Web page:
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Attentional deficits in cerebral blood flow evidence generic prinivil 5 mg without prescription. Arch Gen Psychiatry 1986;43: patients with schizophrenia and in their non-psychotic first- 114–124 generic prinivil 5mg overnight delivery. Schizotypy and function of dorsolateral prefrontal cortex in schizophrenia purchase 2.5mg prinivil with visa. A new cohort and evidence for a monoaminergic mechanism. Attentional func- Arch Gen Psychiatry 1988;45:609–615. Schizotypy in community sam- Further evidence for regional and behavioral specificity. Arch ples: the three-factor structure and correlation with sustained Gen Psychiatry 1988;45:616–622. Span of apprehension and frontal lobe functioning: evidence from neuropsychology, in schizophrenia. In: Steinhauer SR, Gruzelier JH, Zubin J, cognitive neuroscience, and psychophysiology. Neuropsychology, psychophysiology and information processing Cummings JL, eds. The human frontal lobes: functions and disor- (Handbook of schizophrenia, vol 5). Information schizophrenia: transient 'on line' storage versus executive func- tioning. Neuropsychological indica- trasting attentional profiles in schizophrenic and depressed pa- tors of the vulnerability to schizophrenia. Vulnerability to schiz- pathophysiology of schizophrenia. Span of apprehen- cessing abnormalities as neuropsychological vulnerability indi- sion performance, neuropsychological functioning, and indices cators for schizophrenia. Acta Psychiatr Scand Suppl 1994;384: of psychosis-proneness. Further evidence for a multidimensional person- 136. Glucose metabolic ality disposition to schizophrenia in terms of cognitive inhibi- correlates of continuous performance test performance in adults tion. Information processing dysfunction continuous performance test. Arch Gen Psychiatry 1977;34: in paranoid schizophrenia: a two factor deficit. Effect of antipsychotic medication on Chapter 51: Endophenotypes in the Genetics of Schizophrenia 715 speed of information processing in schizophrenic patients. Am visual channels in the visual backward masking deficits of schizo- J Psychiatry 1982;139:1127–1130. Am J Psychiatry 1985;142: Ment Dis 1966;143:80–91 170–174. Electroencephalogr Clin Neurophysiol performance in unaffected siblings of schizophrenic patients. Electroencephalogr Clin Neurophysiol 1970;29: dysfunction in schizophrenia: studies of visual backward mask- 429–440. Very short-term memory dys- Steinhauer S, Gruzelier JH, eds. Defective short time constant infor- ogy, and information processing (Handbook of schizophrenia, vol mation processing in schizophrenia. On peripheral and central processes in vision: infer- 182. Auditory ences from an information-processing analysis of masking with P300 abnormalities and left posterior superior temporal gyrus patterned stimuli. P300 in schizophrenia: suppression and information processing. Psychol Rev 1976,83: interactions between amplitudes and topography.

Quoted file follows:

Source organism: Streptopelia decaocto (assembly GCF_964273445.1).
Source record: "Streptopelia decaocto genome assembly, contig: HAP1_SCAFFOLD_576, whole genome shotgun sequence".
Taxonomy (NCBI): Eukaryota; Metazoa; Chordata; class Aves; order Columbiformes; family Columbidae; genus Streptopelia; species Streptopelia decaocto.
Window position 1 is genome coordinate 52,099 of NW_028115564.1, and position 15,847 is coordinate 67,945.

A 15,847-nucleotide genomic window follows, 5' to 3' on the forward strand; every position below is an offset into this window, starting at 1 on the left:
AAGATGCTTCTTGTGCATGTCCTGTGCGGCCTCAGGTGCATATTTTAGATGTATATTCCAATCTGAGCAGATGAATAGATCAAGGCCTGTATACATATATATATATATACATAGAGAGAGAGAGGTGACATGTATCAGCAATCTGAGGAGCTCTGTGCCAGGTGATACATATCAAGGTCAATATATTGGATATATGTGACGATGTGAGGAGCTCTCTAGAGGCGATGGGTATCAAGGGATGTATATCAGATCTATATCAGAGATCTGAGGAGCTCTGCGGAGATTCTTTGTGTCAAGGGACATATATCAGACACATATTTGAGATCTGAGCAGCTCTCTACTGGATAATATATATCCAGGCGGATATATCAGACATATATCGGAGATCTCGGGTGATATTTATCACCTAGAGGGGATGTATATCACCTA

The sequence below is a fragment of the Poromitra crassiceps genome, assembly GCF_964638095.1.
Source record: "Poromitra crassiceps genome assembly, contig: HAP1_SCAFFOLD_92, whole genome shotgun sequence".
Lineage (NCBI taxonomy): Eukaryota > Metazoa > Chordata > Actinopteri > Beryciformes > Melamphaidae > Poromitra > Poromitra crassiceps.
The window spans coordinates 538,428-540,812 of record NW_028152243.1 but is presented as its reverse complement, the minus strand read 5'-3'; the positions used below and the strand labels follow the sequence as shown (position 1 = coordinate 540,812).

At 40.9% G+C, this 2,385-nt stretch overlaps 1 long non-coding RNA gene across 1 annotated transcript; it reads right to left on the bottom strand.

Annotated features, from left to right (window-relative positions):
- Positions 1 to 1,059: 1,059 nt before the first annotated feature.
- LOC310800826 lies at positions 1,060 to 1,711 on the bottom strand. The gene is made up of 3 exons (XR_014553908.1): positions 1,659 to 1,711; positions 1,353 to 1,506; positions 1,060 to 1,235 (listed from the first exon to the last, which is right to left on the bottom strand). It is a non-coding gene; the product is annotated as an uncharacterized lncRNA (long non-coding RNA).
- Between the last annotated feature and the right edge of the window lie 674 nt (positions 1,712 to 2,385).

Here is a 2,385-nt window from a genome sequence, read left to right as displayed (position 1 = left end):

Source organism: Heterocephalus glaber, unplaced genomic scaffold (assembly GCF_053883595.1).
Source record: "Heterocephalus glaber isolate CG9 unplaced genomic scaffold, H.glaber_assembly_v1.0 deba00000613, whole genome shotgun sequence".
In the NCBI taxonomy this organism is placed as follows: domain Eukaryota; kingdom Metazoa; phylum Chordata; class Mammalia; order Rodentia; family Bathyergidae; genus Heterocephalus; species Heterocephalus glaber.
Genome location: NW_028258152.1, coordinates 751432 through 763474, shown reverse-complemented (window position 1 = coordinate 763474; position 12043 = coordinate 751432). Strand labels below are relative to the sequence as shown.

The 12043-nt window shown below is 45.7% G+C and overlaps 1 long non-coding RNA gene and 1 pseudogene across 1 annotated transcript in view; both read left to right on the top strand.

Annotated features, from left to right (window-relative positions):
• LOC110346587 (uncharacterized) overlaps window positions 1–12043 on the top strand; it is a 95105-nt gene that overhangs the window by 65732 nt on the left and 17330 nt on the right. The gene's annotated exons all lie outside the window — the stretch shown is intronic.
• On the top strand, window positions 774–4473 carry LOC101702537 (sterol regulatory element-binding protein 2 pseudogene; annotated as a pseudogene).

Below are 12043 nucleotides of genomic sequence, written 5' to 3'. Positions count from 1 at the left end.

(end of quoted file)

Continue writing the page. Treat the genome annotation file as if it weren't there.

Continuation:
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Actors at the margins 10mg prinivil otc, for example purchase prinivil 10mg overnight delivery, who have less invested in the status quo cheap 2.5mg prinivil fast delivery, may be prompted to initiate such action. However, on the other hand, they are less likely to have the resources to make a major impact. Disruption may occur to the role divisions (jurisdictions) of organisations (e. In the NHS, actors/change agents are likely to be interfacing with, and having an impact on, both of these. Resistance to change may come from both of these interests. Evidence from our cases suggests that disruption and the imagining of new forms of service was additionally complicated by the fact that in the NHS it is far from a simple matter to map which actors are more embedded in the status quo and which have a greater stake in challenging it. National policies and strategies emanating from senior levels in NHSE profoundly challenge the status quo in terms of the boundaries between primary and acute care. At the same time, front-line clinicians in district general hospitals are often the most passionate advocates of shoring up the status quo in terms of what happens in the acute sector. So, new models of service delivery can come both from apparently entrenched senior actors (such as those instances in cases B, E and F where the top two or three provided the vision and the impetus) and from more marginal actors (as in cases C and D where enthusiastic GPs with no formal place in the CCG hierarchy used their local knowledge to drive a path for change). Neither one could be said to be inherently superior. The latter, ground-up approach, needed to win resources and support from above. Their position in the field means that they can deploy resources based on expertise and local knowledge and can, credibly, bid for contracts from commissioners of a kind which represent new modes of service provision. These new elements may include improved access, extended hours, multidisciplinary teams and an extended range of services in community settings. Our cases revealed instances where clinical leaders within CCGs (e. In these cases, leaders could deploy the allocated resources (managerial and financial) to deliver the plan. However, given the complexity of the NHS, matters were not always quite so simple. Our cases revealed numerous examples of leadership of service redesign where the challenges were more complicated. The CCG might itself support the status quo because unpicking the tangled web of payments, contracts and systems maintenance appeared too daunting and they saw themselves as having more pressing immediate priorities. Commissioning as a platform for clinical leadership The second question asked about the extent and nature of the scope for clinical leadership and engagement in service redesign that is possible and facilitated by commissioning bodies. This question places the focus on the enabling conditions. Nor did clinicians engage in any meaningful way with these bodies. Representatives from CCGs at HWBs tended to be accountable officers and/or chairpersons. Of more direct interest was the role of the CCGs themselves. The first of these was within the CCGs: how much influence were clinicians able to exercise? The second aspect was the power and influence of CCGs as institutions: what weight did they carry among the many other players in the landscape? There were a significant number of cases where managers acted as the most influential players. However, this was by no means a universal phenomenon. Our data point to cases where GPs exercised extensive influence over the strategic direction of the CCG as a whole and significant influence within specific service areas.